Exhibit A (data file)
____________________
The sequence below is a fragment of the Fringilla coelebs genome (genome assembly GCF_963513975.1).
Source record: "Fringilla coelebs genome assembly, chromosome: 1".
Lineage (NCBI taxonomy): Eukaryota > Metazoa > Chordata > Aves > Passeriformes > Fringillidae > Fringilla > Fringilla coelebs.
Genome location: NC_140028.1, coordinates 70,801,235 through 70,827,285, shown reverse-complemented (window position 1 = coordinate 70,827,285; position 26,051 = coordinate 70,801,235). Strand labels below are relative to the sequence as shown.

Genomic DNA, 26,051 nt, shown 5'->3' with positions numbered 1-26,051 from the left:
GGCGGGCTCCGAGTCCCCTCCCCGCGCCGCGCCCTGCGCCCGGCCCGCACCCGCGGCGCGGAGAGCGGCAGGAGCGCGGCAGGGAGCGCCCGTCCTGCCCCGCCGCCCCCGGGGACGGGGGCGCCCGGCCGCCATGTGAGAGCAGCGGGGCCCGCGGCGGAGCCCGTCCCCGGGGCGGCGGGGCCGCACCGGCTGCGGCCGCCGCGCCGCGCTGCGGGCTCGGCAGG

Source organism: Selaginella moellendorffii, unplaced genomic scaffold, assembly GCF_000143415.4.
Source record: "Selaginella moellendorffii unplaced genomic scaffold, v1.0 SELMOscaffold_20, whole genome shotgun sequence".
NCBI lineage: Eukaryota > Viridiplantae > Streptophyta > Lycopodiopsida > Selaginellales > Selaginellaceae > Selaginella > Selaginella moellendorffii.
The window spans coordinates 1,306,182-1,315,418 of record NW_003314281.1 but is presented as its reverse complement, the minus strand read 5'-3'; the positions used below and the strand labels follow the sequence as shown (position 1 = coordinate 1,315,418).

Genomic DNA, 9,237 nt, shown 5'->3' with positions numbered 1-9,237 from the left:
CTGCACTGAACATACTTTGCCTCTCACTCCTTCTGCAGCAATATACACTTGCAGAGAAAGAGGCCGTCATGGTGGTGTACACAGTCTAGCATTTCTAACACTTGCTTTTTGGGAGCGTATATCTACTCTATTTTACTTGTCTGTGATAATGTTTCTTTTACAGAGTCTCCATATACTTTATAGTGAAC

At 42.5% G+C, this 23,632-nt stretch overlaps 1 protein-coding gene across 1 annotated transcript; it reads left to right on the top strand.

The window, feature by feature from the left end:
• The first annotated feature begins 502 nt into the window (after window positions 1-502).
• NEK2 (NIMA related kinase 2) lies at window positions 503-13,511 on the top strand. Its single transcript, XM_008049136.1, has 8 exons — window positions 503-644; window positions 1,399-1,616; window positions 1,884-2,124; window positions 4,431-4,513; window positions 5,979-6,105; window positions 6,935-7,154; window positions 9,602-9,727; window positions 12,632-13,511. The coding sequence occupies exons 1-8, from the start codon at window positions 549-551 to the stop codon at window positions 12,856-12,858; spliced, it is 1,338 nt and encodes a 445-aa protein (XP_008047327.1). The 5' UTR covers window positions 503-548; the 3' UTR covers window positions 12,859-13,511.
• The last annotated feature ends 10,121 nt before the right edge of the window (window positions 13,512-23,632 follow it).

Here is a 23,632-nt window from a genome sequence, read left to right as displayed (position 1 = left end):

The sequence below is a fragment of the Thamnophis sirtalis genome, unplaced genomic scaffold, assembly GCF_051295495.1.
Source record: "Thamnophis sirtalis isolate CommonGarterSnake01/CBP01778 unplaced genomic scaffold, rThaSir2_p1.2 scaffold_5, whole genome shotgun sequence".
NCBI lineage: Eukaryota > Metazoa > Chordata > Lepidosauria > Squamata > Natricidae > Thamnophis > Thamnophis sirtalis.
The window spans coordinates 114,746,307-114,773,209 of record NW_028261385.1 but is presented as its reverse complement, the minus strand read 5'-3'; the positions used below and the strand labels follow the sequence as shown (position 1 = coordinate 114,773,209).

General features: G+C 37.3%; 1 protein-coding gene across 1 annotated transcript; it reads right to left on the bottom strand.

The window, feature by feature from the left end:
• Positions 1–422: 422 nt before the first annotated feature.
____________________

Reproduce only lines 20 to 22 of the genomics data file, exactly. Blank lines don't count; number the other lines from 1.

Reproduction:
Source record: "Thamnophis sirtalis isolate CommonGarterSnake01/CBP01778 unplaced genomic scaffold, rThaSir2_p1.2 scaffold_5, whole genome shotgun sequence".
NCBI lineage: Eukaryota > Metazoa > Chordata > Lepidosauria > Squamata > Natricidae > Thamnophis > Thamnophis sirtalis.
The window spans coordinates 114,746,307-114,773,209 of record NW_028261385.1 but is presented as its reverse complement, the minus strand read 5'-3'; the positions used below and the strand labels follow the sequence as shown (position 1 = coordinate 114,773,209).